A “cathedral” dedicated to modern art and divided between two iconic Venetian locations:welcome to Palazzo Grassi (Grassi Palace) and Punta della Doganaconceived by the prolific French collector Francois Pinault. First to open its doors in 2006 was Grassi Palace and, later in 2009, Punta della Dogana, after it was attentively restored by Japanese architect Tadao Ando. The mission was to publically show Pinault’s impressive works while presenting important single and collective exhibitions.

The two locations are specifically dedicated to contemporary works and for this reason they are essential landmarks for enthusiasts of modern art. On offer are fully formed collections which reflect the personalities of both curator and collector, who over years have developed priveleged relationships with the artists, and they in turn, have created works especially conceived for the magnifcant spaces of Palazzo Grassi and Punta della Dogana.

Any visit should start at the heart of the collection, which is without question found in Grassi Palace/Palazzo Grassi (at Campo San Samuele, 3231, 30124 Venice). The museum is open 6 days a week from 10am to 7pm and closed on Tuesdays. A ticket to enter only Palazzo Grassi costs 15 euro or 20 euro to cover entry also into Punta della Dogana (which shares the same opening hours) .

Palazzo Grassi, right on the Grand Canal, was designed in 1748 by Giorgio Massari and comes complete with magnificant frescoes by Michelangelo, Giovanni Morlaiter, Francesco Zanchi, Giambattista Canal and Christian Griepenkerl. In 1951, having passed through the hands of the Grassi family as well as numerous other owners, the Palace became an International Centre for arts and costumes. In 1983, Gianni Agnelli’s auto company Fiat bought the Palace as a venue to stage grand exhibitions, but only after it had been re-designed by Italian architect Gae Aulenti. Finally, in 2005, Francois Pinault bought the Palace to house his immense collection of modern art and thereby allowing the public to appreciate it for the first time.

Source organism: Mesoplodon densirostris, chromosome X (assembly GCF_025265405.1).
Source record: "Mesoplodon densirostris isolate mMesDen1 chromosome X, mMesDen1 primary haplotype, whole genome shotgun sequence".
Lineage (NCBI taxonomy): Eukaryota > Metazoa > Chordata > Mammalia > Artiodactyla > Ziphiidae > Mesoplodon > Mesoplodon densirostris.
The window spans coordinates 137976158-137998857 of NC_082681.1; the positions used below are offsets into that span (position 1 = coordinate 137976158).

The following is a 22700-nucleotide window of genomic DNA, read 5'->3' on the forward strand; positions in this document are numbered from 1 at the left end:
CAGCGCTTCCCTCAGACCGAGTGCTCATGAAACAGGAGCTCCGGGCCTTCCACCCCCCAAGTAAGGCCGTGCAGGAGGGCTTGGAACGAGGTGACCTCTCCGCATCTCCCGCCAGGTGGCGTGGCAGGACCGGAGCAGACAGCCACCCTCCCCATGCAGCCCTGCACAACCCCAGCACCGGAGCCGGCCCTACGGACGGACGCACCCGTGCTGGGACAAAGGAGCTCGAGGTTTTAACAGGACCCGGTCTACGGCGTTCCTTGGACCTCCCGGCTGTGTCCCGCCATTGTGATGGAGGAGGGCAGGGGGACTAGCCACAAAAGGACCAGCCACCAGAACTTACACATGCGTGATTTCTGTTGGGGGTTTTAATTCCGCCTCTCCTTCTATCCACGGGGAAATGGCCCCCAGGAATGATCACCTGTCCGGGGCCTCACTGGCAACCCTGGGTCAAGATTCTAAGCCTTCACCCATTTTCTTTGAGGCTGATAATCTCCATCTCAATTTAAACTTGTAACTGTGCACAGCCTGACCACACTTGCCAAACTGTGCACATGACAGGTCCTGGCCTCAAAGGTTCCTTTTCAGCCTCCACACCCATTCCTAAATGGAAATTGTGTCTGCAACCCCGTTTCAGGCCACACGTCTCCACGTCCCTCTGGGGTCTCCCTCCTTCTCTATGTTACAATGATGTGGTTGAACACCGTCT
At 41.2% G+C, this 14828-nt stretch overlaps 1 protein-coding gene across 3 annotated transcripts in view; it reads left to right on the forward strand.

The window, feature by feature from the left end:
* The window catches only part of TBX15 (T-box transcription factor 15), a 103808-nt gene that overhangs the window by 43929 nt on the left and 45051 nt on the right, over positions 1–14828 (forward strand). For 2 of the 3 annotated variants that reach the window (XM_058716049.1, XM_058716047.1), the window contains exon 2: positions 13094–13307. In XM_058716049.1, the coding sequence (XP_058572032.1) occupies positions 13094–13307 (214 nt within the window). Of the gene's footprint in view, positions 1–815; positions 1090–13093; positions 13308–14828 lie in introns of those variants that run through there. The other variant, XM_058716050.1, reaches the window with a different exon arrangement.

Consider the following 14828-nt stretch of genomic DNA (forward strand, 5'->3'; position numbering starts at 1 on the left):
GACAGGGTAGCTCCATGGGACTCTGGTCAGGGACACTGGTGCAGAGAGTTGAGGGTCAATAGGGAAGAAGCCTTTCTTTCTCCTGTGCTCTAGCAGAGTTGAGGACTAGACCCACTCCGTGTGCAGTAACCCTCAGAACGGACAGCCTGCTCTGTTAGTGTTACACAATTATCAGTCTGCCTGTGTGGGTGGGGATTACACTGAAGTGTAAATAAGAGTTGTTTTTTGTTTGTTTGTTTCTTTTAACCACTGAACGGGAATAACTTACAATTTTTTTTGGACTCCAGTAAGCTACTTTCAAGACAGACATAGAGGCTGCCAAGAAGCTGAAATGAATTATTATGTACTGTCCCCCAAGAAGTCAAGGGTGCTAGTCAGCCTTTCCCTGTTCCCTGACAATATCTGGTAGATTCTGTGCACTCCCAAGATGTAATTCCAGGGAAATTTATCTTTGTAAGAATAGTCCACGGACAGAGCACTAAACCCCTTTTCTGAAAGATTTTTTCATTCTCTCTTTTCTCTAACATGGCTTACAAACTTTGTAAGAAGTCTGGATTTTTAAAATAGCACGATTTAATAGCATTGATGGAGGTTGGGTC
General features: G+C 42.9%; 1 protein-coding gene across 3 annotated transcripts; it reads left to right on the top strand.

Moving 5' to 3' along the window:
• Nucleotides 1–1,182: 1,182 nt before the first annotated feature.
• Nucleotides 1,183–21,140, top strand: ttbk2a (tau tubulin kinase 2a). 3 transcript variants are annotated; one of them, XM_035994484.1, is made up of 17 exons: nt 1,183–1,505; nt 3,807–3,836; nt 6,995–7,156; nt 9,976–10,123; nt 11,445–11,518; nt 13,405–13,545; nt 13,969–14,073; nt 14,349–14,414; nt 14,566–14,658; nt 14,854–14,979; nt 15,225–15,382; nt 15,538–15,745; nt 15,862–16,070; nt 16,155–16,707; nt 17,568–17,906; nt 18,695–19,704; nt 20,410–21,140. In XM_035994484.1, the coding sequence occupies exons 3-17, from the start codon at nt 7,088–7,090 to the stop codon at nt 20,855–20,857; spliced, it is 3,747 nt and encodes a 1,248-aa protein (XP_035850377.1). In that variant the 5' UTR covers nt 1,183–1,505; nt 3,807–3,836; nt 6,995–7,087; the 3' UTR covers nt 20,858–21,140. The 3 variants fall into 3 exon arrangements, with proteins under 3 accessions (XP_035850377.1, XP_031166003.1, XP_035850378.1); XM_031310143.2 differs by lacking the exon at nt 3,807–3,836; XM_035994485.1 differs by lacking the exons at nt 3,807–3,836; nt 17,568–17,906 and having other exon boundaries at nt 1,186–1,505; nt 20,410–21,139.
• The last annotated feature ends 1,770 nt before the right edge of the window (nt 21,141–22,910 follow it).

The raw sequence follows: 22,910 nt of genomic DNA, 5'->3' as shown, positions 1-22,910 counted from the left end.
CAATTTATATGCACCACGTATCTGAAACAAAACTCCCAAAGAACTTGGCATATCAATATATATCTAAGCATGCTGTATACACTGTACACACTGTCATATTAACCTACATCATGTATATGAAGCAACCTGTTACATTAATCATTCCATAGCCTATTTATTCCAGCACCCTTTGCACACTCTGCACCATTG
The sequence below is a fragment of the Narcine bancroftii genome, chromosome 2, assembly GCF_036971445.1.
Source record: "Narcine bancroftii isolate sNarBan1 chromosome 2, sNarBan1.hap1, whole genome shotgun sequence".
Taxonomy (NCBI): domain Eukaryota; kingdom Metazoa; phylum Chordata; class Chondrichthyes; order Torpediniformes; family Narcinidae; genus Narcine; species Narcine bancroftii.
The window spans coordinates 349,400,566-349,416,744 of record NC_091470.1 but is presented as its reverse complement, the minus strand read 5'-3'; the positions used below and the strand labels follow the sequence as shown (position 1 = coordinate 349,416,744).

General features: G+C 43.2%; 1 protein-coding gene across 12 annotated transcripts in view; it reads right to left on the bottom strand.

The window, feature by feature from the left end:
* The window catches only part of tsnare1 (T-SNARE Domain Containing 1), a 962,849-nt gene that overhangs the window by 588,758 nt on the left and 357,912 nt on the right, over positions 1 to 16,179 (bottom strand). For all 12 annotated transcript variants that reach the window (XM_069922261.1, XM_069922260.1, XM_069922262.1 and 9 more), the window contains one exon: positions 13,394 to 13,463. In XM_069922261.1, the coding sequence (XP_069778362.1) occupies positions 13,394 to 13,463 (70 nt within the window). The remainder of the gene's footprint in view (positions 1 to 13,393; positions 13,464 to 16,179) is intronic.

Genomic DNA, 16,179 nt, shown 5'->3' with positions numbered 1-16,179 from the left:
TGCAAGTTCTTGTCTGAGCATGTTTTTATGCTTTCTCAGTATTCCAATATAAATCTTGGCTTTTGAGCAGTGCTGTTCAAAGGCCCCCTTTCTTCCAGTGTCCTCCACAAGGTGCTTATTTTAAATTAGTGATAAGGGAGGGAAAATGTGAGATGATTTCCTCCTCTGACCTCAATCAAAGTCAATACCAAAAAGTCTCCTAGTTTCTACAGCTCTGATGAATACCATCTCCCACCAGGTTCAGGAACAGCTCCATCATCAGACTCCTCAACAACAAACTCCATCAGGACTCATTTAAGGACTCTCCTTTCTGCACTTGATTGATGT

Palazzo Grassi isn’t only home to figurative art. In 2013 the Teatrino (little theatre) opened as a space to showcase a wide selection of innovative events.

On the opposite shore of the Grand Canal you’ll find Punta della Dogana (at Dorsoduro, 2, 30123 Venice) which is the second location chosen by Pinault to exhibit his collection. This part of Venice appears almost as a triangle of land which divides the Grand and Giudecca Canals. Until the 1980s it was actually used as a customs station for the city. In the 20 years after it closed, the space fell into disuse until the Council of Venice announced a bidding process aimed at the creation of a new Museum for Modern Art. Pinault and his collection won the bid and in 2009 Punta della Dogana was re-opened to present both temporary and permanent showings.

From April 9, 2017, Palazzo Grassi and Punta della Dogana host the English artist Damian Hirst’s latest exhibition, “Treasures from the Wreck of the Unbelievable”.